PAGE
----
Twice as Much Diesel Fuel Consumed in 2016 than Petrol
Drivers using diesel consumed twice as much fuel than those with petrol vehicles in 2016, new figures have shown. Published in its annual Transport Statistics report, the Department for Transport (DfT) revealed that 24.6m tonnes of diesel were used in road vehicles last year, compared with 12.1m of petrol fuel.
The report also shows that diesel use was still on the rise too, with four per cent more diesel was consumed last year than in 2015, when the total reached 23.7m tonnes.
The news follows an announcement by chancellor of the Exchequer Philip Hammond in his Autumn 2017 Budget speech that diesel cars not complying with new real-world driving emission (RDE) regulations — affecting vehicles that emit more than 80g/km of nitrogen oxide — would see higher taxation.
Hammond said: “From April 2018, the first-year VED rate for diesel cars that don’t meet the latest standards will go up by one band and the existing diesel supplement on company car tax will increase by one percentage point.”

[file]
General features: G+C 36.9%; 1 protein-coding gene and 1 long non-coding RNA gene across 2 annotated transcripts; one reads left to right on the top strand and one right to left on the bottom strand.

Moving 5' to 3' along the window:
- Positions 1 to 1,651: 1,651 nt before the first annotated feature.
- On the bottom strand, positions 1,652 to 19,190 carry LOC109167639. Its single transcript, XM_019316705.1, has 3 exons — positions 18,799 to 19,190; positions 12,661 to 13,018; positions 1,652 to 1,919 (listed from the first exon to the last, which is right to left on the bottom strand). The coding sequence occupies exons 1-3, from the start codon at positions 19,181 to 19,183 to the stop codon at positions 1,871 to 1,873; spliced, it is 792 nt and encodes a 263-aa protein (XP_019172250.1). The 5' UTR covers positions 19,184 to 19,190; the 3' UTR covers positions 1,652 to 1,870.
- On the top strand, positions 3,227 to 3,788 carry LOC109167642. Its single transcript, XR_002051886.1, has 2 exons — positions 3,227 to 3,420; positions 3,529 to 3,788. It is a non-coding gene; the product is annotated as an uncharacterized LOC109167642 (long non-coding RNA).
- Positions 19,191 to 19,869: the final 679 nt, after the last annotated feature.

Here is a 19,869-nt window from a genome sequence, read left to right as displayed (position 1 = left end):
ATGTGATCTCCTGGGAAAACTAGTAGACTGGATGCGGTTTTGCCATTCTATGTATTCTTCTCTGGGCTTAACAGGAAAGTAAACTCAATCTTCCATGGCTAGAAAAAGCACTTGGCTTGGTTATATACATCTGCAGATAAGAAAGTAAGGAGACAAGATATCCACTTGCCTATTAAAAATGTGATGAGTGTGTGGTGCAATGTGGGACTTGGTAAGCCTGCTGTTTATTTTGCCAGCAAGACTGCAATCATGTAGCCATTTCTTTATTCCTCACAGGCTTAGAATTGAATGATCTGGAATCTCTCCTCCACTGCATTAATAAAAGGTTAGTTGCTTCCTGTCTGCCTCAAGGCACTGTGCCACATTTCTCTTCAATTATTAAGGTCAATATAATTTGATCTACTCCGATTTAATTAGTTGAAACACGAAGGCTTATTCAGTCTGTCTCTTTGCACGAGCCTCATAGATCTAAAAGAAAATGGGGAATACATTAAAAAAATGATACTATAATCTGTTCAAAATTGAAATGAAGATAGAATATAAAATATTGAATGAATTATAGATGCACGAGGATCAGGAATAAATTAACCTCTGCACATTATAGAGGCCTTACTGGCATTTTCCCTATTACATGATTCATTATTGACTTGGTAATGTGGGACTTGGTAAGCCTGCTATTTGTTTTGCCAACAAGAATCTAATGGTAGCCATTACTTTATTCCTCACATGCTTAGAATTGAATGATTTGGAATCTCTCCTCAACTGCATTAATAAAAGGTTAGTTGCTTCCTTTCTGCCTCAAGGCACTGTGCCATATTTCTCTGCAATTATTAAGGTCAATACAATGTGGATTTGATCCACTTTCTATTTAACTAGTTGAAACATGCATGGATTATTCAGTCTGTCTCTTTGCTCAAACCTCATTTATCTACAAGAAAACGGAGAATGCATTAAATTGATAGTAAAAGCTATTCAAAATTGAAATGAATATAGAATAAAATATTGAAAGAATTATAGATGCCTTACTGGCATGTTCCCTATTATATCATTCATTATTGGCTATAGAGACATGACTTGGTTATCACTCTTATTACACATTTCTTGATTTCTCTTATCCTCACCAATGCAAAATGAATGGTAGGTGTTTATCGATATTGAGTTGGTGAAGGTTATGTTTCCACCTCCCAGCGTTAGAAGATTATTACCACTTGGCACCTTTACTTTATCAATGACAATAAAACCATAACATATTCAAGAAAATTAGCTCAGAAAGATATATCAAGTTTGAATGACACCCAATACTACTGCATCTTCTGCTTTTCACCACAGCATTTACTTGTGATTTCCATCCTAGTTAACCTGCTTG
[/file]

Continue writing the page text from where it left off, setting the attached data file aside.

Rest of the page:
“Drivers buying a new car will be able to avoid this charge as soon as manufacturers bring forward the next-generation cleaner diesels that we all want to see.”
Many manufacturers, such as Mercedes-Benz, Ford, Vauxhall and VW Group brands, have already introduced scrappage incentive schemes over the course of 2017 to encourage motorists to trade in old, high-emitting diesel cars towards new and ‘cleaner’ vehicles.
This was in response to the Government’s announcement that new diesel and petrol vehicles would no longer allowed to be sold in the UK from 2040. Already in 2017, the SMMT has reported a 14.9 per cent decline in diesel regulations.